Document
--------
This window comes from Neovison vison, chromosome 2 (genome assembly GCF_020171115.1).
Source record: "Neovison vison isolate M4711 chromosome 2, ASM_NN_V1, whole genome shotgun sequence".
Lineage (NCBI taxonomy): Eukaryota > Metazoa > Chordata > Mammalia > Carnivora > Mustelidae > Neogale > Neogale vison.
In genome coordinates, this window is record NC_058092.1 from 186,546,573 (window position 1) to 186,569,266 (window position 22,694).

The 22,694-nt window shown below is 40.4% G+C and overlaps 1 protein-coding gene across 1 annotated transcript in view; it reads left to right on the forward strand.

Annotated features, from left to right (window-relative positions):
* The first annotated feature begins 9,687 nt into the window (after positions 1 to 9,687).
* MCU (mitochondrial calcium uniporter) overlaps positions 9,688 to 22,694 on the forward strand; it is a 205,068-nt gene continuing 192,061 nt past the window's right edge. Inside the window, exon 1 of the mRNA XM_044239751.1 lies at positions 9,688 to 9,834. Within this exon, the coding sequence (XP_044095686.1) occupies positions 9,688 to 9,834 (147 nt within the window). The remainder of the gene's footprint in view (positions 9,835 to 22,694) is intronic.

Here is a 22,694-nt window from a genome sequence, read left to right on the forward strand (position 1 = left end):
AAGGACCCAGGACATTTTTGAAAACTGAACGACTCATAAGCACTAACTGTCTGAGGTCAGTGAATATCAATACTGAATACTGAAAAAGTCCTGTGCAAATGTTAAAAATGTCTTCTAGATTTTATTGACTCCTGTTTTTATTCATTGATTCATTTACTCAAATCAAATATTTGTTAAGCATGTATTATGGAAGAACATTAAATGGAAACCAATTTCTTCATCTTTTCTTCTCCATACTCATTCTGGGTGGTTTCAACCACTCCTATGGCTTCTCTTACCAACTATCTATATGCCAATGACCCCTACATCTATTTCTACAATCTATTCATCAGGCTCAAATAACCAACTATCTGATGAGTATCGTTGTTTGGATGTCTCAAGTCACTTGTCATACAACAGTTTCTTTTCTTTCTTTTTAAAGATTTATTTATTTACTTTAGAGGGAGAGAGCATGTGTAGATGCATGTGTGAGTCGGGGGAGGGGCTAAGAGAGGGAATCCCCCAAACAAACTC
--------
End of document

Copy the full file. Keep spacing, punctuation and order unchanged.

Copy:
This window comes from Neovison vison, chromosome 2 (genome assembly GCF_020171115.1).
Source record: "Neovison vison isolate M4711 chromosome 2, ASM_NN_V1, whole genome shotgun sequence".
Lineage (NCBI taxonomy): Eukaryota > Metazoa > Chordata > Mammalia > Carnivora > Mustelidae > Neogale > Neogale vison.
In genome coordinates, this window is record NC_058092.1 from 186,546,573 (window position 1) to 186,569,266 (window position 22,694).

The 22,694-nt window shown below is 40.4% G+C and overlaps 1 protein-coding gene across 1 annotated transcript in view; it reads left to right on the forward strand.

Annotated features, from left to right (window-relative positions):
* The first annotated feature begins 9,687 nt into the window (after positions 1 to 9,687).
* MCU (mitochondrial calcium uniporter) overlaps positions 9,688 to 22,694 on the forward strand; it is a 205,068-nt gene continuing 192,061 nt past the window's right edge. Inside the window, exon 1 of the mRNA XM_044239751.1 lies at positions 9,688 to 9,834. Within this exon, the coding sequence (XP_044095686.1) occupies positions 9,688 to 9,834 (147 nt within the window). The remainder of the gene's footprint in view (positions 9,835 to 22,694) is intronic.

Here is a 22,694-nt window from a genome sequence, read left to right on the forward strand (position 1 = left end):
AAGGACCCAGGACATTTTTGAAAACTGAACGACTCATAAGCACTAACTGTCTGAGGTCAGTGAATATCAATACTGAATACTGAAAAAGTCCTGTGCAAATGTTAAAAATGTCTTCTAGATTTTATTGACTCCTGTTTTTATTCATTGATTCATTTACTCAAATCAAATATTTGTTAAGCATGTATTATGGAAGAACATTAAATGGAAACCAATTTCTTCATCTTTTCTTCTCCATACTCATTCTGGGTGGTTTCAACCACTCCTATGGCTTCTCTTACCAACTATCTATATGCCAATGACCCCTACATCTATTTCTACAATCTATTCATCAGGCTCAAATAACCAACTATCTGATGAGTATCGTTGTTTGGATGTCTCAAGTCACTTGTCATACAACAGTTTCTTTTCTTTCTTTTTAAAGATTTATTTATTTACTTTAGAGGGAGAGAGCATGTGTAGATGCATGTGTGAGTCGGGGGAGGGGCTAAGAGAGGGAATCCCCCAAACAAACTC